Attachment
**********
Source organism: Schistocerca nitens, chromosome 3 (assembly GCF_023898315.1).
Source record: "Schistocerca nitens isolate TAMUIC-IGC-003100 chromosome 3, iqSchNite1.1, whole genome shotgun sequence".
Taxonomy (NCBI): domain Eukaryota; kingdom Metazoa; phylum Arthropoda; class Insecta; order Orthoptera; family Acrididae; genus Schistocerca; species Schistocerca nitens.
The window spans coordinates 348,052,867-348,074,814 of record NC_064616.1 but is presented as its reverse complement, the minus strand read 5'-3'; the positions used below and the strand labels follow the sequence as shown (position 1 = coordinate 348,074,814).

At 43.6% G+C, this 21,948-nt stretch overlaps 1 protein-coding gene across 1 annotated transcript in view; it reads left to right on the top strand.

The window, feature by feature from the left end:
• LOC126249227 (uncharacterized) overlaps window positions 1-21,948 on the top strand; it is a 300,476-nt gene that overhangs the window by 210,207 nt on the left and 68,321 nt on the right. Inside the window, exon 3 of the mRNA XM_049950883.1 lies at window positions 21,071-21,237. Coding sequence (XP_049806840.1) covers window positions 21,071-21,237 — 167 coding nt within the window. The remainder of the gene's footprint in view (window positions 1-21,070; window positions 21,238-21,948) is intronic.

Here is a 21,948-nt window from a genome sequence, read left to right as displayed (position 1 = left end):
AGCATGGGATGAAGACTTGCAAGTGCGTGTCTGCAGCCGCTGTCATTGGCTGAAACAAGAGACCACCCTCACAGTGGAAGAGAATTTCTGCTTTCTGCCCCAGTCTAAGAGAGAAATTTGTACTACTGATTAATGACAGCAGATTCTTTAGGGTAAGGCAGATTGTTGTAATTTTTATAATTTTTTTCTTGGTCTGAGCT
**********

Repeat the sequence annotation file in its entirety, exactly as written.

Source organism: Schistocerca nitens, chromosome 3 (assembly GCF_023898315.1).
Source record: "Schistocerca nitens isolate TAMUIC-IGC-003100 chromosome 3, iqSchNite1.1, whole genome shotgun sequence".
Taxonomy (NCBI): domain Eukaryota; kingdom Metazoa; phylum Arthropoda; class Insecta; order Orthoptera; family Acrididae; genus Schistocerca; species Schistocerca nitens.
The window spans coordinates 348,052,867-348,074,814 of record NC_064616.1 but is presented as its reverse complement, the minus strand read 5'-3'; the positions used below and the strand labels follow the sequence as shown (position 1 = coordinate 348,074,814).

At 43.6% G+C, this 21,948-nt stretch overlaps 1 protein-coding gene across 1 annotated transcript in view; it reads left to right on the top strand.

The window, feature by feature from the left end:
• LOC126249227 (uncharacterized) overlaps window positions 1-21,948 on the top strand; it is a 300,476-nt gene that overhangs the window by 210,207 nt on the left and 68,321 nt on the right. Inside the window, exon 3 of the mRNA XM_049950883.1 lies at window positions 21,071-21,237. Coding sequence (XP_049806840.1) covers window positions 21,071-21,237 — 167 coding nt within the window. The remainder of the gene's footprint in view (window positions 1-21,070; window positions 21,238-21,948) is intronic.

Here is a 21,948-nt window from a genome sequence, read left to right as displayed (position 1 = left end):
AGCATGGGATGAAGACTTGCAAGTGCGTGTCTGCAGCCGCTGTCATTGGCTGAAACAAGAGACCACCCTCACAGTGGAAGAGAATTTCTGCTTTCTGCCCCAGTCTAAGAGAGAAATTTGTACTACTGATTAATGACAGCAGATTCTTTAGGGTAAGGCAGATTGTTGTAATTTTTATAATTTTTTTCTTGGTCTGAGCT